Assume the combined Jovian target and the Superjovian bullet both lose about 10 percent of their mass in the collision as ejecta. Also assume that the combined planetary mass is equal to 30 times that of Jupiter, i.e., a total of 3 Jupiter's worth of potential atmosphere is ejected. This atmosphere will necessarily be mostly hydrogen and most of the rest being helium. This represents a combined mass considerably higher than the average pair of gas giants.

Consider the ejecta as equivalent to a large explosion. How much of the ejecta would hit the Earth at the optimistically close distance of 10 million km. The area of a sphere 10 million km in diameter is about 1.25e15 km^2, the cross sectional area of Earth is about 1.27e8 km^2, so only about 1 part in 10 million of the ejecta would impact the Earth as directly in an explosion (or a single orbital passage through the ejecta cloud). So of the of 3 Jupiter masses of ejecta about a mass of 0.0000003 of Jupiter would impact the Earth. This is still a lot of mass, about 5.69e20 kg worth, esp. considering that this is about 100 times the total mass of Earth's atmosphere.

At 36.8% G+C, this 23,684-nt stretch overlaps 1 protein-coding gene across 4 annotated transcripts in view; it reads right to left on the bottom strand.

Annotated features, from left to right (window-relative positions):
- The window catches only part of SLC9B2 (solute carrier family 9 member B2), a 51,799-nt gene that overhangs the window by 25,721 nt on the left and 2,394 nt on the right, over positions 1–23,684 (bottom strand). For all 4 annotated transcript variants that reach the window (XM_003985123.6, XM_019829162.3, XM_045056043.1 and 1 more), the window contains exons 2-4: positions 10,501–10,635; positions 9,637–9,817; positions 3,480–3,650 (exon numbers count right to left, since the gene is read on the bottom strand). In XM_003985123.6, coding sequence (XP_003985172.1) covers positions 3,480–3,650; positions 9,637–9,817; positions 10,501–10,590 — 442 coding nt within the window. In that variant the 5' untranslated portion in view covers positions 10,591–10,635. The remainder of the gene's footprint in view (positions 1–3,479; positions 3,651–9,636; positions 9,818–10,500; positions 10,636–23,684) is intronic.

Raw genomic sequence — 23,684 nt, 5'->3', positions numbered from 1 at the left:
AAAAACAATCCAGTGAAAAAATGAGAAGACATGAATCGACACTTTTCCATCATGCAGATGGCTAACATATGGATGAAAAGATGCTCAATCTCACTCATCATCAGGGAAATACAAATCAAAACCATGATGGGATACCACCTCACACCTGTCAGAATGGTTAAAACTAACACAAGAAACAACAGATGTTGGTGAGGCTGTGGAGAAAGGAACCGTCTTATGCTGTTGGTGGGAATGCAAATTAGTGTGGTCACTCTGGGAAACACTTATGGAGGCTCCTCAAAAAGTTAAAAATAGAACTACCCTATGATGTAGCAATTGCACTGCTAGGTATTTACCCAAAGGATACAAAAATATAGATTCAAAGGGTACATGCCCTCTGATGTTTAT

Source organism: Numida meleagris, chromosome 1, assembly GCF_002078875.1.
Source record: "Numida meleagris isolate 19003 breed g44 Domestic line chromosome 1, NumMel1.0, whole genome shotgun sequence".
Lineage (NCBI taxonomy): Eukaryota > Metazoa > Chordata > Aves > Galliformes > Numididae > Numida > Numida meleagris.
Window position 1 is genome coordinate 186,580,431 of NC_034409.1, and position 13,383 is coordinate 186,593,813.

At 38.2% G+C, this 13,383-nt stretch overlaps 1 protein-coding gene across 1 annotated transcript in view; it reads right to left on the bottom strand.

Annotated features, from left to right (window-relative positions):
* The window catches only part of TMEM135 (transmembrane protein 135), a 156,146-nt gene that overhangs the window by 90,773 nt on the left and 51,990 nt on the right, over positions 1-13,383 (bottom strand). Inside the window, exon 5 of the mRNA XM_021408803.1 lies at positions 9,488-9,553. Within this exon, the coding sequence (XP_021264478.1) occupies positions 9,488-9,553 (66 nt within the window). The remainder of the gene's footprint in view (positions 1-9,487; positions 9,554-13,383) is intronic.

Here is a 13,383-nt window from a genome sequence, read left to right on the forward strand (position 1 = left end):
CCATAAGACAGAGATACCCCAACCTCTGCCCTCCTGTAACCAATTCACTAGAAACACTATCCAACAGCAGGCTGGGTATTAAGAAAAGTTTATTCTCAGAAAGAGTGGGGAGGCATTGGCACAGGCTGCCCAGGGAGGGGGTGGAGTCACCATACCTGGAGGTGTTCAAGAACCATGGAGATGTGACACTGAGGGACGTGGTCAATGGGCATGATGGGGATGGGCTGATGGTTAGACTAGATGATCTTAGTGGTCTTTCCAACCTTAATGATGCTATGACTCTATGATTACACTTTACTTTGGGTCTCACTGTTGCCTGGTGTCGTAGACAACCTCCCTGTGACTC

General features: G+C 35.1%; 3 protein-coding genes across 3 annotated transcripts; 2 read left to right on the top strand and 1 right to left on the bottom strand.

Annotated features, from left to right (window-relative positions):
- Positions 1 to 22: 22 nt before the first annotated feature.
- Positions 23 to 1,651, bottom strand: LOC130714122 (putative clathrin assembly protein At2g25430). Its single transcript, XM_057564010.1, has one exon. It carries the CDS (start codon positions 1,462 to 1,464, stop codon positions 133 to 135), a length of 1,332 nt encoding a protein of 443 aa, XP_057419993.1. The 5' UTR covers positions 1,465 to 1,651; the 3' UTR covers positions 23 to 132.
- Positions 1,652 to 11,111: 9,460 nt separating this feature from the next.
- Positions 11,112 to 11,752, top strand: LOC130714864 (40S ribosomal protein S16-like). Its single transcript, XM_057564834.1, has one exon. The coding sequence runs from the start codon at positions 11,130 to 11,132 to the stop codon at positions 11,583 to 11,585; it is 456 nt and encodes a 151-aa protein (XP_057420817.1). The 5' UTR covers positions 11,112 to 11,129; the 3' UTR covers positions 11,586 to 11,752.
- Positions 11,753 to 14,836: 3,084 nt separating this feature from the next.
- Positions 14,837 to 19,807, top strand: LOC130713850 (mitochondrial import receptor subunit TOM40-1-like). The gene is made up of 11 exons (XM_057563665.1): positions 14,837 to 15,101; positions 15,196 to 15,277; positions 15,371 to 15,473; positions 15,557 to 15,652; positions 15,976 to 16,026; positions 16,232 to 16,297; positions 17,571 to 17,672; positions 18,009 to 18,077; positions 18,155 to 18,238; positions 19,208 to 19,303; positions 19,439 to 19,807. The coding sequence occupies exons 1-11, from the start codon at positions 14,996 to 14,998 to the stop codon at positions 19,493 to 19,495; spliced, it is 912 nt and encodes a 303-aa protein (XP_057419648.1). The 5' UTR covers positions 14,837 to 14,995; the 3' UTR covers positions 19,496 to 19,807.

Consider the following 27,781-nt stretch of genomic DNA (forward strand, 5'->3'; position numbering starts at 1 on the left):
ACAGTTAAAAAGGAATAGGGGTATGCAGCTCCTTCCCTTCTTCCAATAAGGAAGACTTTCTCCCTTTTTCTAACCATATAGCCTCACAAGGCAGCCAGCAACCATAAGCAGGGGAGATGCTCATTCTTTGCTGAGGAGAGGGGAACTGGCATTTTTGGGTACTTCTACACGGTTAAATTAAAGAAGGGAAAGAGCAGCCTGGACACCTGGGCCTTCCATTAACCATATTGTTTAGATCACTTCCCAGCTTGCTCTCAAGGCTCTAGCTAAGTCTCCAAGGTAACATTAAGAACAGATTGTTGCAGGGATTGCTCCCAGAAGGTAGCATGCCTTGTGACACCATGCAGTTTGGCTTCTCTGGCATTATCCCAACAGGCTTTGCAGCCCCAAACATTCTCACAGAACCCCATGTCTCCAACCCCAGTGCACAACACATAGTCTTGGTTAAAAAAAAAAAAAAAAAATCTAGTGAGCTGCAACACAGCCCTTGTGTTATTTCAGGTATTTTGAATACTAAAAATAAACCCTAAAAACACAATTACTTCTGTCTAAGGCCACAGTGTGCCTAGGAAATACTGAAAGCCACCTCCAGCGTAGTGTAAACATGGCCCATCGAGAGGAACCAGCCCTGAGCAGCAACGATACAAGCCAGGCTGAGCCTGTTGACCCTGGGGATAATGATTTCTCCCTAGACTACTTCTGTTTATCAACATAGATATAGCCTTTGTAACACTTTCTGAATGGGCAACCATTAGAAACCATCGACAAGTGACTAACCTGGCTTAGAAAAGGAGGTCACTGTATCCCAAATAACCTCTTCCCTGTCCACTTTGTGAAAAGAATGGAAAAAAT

This is only a first order approximation, but clearly it is plausible that not only can you get an atmosphere, you could get quite of lot of it. Admittedly, Earth cannot retain a hydrogen/helium atmosphere over eons and smaller planets would lose it much faster. Dispersal of the ejecta will not be uniform at all, so you could expect less or more depending of the impact details. You do not have to bee particularly close to get a new atmosphere.

Due to solar wind, the ejecta will be driven out of the inner solar system fairly quickly, but you only need 1 pass in the fresh ejecta cloud to pick up a lot of atmosphere.